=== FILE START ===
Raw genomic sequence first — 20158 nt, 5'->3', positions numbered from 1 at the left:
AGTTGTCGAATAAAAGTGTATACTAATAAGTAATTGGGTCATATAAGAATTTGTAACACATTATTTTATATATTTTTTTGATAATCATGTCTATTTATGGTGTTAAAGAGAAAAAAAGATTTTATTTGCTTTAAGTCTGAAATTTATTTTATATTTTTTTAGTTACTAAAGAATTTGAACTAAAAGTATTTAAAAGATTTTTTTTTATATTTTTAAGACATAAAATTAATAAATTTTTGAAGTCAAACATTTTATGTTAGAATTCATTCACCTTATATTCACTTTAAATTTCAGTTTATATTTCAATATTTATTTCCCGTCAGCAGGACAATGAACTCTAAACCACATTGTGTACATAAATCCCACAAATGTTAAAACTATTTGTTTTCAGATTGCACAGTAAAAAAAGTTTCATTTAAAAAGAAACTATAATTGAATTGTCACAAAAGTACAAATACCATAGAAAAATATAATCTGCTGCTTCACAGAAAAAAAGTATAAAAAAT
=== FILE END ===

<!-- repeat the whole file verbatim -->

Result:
Raw genomic sequence first — 20158 nt, 5'->3', positions numbered from 1 at the left:
AGTTGTCGAATAAAAGTGTATACTAATAAGTAATTGGGTCATATAAGAATTTGTAACACATTATTTTATATATTTTTTTGATAATCATGTCTATTTATGGTGTTAAAGAGAAAAAAAGATTTTATTTGCTTTAAGTCTGAAATTTATTTTATATTTTTTTAGTTACTAAAGAATTTGAACTAAAAGTATTTAAAAGATTTTTTTTTATATTTTTAAGACATAAAATTAATAAATTTTTGAAGTCAAACATTTTATGTTAGAATTCATTCACCTTATATTCACTTTAAATTTCAGTTTATATTTCAATATTTATTTCCCGTCAGCAGGACAATGAACTCTAAACCACATTGTGTACATAAATCCCACAAATGTTAAAACTATTTGTTTTCAGATTGCACAGTAAAAAAAGTTTCATTTAAAAAGAAACTATAATTGAATTGTCACAAAAGTACAAATACCATAGAAAAATATAATCTGCTGCTTCACAGAAAAAAAGTATAAAAAAT